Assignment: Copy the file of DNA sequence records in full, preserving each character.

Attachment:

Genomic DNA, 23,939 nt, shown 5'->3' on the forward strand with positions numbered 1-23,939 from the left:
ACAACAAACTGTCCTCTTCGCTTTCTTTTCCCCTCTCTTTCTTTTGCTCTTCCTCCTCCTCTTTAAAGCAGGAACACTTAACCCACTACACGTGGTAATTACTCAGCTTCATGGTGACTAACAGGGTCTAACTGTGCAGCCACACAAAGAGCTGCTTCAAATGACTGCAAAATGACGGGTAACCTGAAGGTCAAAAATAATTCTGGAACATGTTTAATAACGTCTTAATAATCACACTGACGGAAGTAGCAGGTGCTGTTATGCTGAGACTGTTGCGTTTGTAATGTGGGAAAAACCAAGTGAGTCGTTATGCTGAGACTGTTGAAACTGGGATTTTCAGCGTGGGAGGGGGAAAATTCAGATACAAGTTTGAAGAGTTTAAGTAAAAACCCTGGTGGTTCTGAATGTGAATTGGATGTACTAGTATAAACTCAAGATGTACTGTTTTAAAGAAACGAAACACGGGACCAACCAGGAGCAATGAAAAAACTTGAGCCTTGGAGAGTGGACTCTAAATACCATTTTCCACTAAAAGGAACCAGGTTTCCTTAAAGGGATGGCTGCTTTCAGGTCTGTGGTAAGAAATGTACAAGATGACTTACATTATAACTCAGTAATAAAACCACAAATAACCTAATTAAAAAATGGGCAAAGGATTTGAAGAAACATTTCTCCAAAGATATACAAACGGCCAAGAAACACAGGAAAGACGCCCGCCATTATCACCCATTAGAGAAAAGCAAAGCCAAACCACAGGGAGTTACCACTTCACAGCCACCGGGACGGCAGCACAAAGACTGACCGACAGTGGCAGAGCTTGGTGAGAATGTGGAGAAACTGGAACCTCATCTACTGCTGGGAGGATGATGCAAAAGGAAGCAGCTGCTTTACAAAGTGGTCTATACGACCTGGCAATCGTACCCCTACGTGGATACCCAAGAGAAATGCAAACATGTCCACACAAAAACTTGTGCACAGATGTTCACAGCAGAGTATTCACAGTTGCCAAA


Genomic DNA, 23,939 nt, shown 5'->3' on the forward strand with positions numbered 1-23,939 from the left:
ACAACAAACTGTCCTCTTCGCTTTCTTTTCCCCTCTCTTTCTTTTGCTCTTCCTCCTCCTCTTTAAAGCAGGAACACTTAACCCACTACACGTGGTAATTACTCAGCTTCATGGTGACTAACAGGGTCTAACTGTGCAGCCACACAAAGAGCTGCTTCAAATGACTGCAAAATGACGGGTAACCTGAAGGTCAAAAATAATTCTGGAACATGTTTAATAACGTCTTAATAATCACACTGACGGAAGTAGCAGGTGCTGTTATGCTGAGACTGTTGCGTTTGTAATGTGGGAAAAACCAAGTGAGTCGTTATGCTGAGACTGTTGAAACTGGGATTTTCAGCGTGGGAGGGGGAAAATTCAGATACAAGTTTGAAGAGTTTAAGTAAAAACCCTGGTGGTTCTGAATGTGAATTGGATGTACTAGTATAAACTCAAGATGTACTGTTTTAAAGAAACGAAACACGGGACCAACCAGGAGCAATGAAAAAACTTGAGCCTTGGAGAGTGGACTCTAAATACCATTTTCCACTAAAAGGAACCAGGTTTCCTTAAAGGGATGGCTGCTTTCAGGTCTGTGGTAAGAAATGTACAAGATGACTTACATTATAACTCAGTAATAAAACCACAAATAACCTAATTAAAAAATGGGCAAAGGATTTGAAGAAACATTTCTCCAAAGATATACAAACGGCCAAGAAACACAGGAAAGACGCCCGCCATTATCACCCATTAGAGAAAAGCAAAGCCAAACCACAGGGAGTTACCACTTCACAGCCACCGGGACGGCAGCACAAAGACTGACCGACAGTGGCAGAGCTTGGTGAGAATGTGGAGAAACTGGAACCTCATCTACTGCTGGGAGGATGATGCAAAAGGAAGCAGCTGCTTTACAAAGTGGTCTATACGACCTGGCAATCGTACCCCTACGTGGATACCCAAGAGAAATGCAAACATGTCCACACAAAAACTTGTGCACAGATGTTCACAGCAGAGTATTCACAGTTGCCAAA